October PragPub


The scary cover of this issue of PragPub is false advertising. There’s nothing scary in this issue. So if life has you stressed out, come relax with this totally not-scary October PragPub.

Change can be a little scary. But they say change is the only constant. Keeping up with change requires constant learning. And encouraging learning in a business requires more than practices and programs, it requires a work environment optimized for learning. Diana Larsen knows how to create that environment, and talks about it in this issue.

Diana’s advice is pragmatic and experience-based. But sometimes what looks like an excellent program for improving your workplace needs a little tweaking to make it fit your particular situation. Sandy Mamoli recounts a case of a company trying to implement a purpose-driven, responsive self-management program and running into difficulties. It’s an enlightening description of what it can take to make a truly useful program be truly useful for you.

All right, maybe change isn’t the only constant. Derek Sivers makes a convincing argument that coincidence is another constant. Highly unlikely events happen every day. Life is nothing but a string of remarkable coincidences, and they are remarkable only when we remark on them. Expecting coincidences puts you more in sync with reality.

Those three articles are packed with practical advice, but what they don’t have is executable code. Our fourth feature this month fills that need. Venkat Subramaniam is back with another example of how to refactor code to functional style in Java 8. This time he looks at the popular Decorator pattern, and in a series of before-and-after examples shows how taking a functional approach can declutter the pattern, resulting in highly concise, elegant, and expressive code that is easier to understand and maintain.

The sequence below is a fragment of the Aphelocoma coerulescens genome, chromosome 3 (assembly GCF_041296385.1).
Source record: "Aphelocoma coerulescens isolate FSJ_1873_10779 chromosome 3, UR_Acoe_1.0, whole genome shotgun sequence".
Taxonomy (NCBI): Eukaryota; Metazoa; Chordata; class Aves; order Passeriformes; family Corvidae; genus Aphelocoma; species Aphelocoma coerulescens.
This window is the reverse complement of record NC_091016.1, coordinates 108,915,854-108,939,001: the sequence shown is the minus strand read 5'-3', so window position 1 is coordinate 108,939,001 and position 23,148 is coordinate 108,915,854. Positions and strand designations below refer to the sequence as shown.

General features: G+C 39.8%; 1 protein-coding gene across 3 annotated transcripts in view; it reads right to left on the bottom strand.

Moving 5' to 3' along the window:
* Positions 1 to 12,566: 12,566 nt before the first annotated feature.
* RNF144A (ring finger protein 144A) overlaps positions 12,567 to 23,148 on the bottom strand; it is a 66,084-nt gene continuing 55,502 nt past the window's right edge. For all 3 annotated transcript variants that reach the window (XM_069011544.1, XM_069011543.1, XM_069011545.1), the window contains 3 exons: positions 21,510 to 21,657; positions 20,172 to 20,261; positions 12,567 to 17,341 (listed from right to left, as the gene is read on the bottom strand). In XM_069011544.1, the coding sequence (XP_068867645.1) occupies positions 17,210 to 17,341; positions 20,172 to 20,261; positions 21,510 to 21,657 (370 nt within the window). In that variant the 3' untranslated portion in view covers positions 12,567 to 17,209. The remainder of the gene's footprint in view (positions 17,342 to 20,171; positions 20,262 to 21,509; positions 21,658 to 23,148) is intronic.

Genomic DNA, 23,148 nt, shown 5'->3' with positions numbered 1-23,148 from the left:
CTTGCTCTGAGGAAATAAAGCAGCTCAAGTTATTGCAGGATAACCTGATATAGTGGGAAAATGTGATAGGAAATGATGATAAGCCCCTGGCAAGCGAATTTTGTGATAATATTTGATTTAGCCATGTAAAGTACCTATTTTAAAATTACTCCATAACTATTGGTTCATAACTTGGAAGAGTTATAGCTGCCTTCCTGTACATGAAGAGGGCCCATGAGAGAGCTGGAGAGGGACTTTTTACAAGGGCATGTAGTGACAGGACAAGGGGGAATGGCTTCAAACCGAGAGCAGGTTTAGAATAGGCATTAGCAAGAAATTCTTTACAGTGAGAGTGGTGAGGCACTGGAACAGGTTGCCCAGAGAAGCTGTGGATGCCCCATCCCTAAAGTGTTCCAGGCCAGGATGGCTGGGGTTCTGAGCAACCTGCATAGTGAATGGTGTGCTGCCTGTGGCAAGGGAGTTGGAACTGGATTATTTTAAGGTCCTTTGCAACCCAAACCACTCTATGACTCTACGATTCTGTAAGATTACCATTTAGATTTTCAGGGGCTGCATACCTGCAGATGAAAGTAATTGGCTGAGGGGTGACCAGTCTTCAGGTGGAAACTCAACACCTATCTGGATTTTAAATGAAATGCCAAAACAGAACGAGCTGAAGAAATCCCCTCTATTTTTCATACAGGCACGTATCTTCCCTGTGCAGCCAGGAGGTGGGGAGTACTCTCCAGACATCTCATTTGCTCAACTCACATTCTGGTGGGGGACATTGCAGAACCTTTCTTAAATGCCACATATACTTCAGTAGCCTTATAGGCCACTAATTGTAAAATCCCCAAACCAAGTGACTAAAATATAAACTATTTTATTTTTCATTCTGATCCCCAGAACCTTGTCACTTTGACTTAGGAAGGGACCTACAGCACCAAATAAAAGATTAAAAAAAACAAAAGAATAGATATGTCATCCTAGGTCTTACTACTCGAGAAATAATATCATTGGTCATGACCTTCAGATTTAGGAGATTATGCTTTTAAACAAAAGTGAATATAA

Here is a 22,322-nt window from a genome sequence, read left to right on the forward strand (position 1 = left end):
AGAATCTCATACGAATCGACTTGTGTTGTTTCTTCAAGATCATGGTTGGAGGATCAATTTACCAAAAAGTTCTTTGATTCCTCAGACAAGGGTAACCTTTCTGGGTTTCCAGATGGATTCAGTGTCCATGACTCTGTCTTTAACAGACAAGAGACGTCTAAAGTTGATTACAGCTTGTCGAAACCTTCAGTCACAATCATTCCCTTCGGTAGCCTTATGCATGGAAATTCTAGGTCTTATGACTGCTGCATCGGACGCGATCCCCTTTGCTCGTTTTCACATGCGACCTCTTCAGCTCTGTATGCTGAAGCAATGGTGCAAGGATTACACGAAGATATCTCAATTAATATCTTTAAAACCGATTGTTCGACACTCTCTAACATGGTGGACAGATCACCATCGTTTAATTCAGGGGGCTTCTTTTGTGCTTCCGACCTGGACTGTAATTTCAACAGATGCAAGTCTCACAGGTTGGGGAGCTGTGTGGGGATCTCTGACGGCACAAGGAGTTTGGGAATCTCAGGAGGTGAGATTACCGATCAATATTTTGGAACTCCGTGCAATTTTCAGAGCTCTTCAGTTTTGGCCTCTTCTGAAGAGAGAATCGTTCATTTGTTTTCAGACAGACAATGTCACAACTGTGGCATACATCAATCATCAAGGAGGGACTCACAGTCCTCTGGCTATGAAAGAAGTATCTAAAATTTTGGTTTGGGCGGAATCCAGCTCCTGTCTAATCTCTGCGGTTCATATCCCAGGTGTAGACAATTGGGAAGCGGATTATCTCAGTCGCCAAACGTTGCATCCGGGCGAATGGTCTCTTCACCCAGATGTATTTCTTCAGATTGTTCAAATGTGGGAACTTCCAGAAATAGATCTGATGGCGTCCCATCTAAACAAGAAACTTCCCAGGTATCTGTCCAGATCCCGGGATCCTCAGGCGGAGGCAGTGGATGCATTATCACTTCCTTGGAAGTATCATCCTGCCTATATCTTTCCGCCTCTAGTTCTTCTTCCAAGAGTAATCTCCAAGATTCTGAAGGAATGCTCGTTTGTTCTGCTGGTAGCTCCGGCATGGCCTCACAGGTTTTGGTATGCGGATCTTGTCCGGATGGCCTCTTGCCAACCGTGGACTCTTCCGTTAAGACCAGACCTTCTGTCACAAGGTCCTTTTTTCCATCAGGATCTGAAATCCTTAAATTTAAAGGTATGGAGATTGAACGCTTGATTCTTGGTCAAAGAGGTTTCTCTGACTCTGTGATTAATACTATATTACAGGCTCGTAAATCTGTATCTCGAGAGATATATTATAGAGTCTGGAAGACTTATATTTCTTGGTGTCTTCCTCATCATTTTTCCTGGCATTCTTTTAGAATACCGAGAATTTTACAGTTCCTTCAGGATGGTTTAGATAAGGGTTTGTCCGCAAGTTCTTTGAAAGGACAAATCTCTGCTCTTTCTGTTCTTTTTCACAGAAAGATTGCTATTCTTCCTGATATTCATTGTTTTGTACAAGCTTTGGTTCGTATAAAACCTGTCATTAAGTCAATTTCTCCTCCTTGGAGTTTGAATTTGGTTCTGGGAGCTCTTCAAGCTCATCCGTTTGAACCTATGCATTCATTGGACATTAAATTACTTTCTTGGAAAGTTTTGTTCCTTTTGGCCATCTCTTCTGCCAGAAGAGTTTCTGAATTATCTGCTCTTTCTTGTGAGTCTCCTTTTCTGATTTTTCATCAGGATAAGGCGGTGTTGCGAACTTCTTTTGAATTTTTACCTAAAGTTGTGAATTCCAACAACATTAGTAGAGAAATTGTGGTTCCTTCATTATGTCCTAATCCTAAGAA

Our regular columnists are here as well. Marcus Blankenship writes about the challenges of the programmer/manager, and this month shares a personal story of a time he fell short as a manager, and what he learned from the experience. Johanna Rothman is our project expert, and this month she answers the question, when the problem’s not with the team but with the system, how do you prove it to management? And John Shade? He’s skeptical about the new venture Elon Musk is considering.

Of course Antonio Cangiano has all the latest tech books and your editor has some interesting tech stories for your edification and a puzzle for your entertainment. We hope you enjoy this totally not-scary October PragPub!

Author: Michael Swaine

Michael Swaine is a writer and editor. He helped launch the first personal computer newsweekly, InfoWorld. He co-authored Fire in the Valley, the seminal tech history book on which the movie Pirates of Silicon Valley was based. He was editor-in-chief of Dr. Dobb’s Journal and has written for and edited several other magazines. His latest creation is PragPub for The Pragmatic Programmers. He and his partner Nancy Groth own Summer Jo’s, an organic farm, restaurant, and bakery in Grants Pass, Oregon.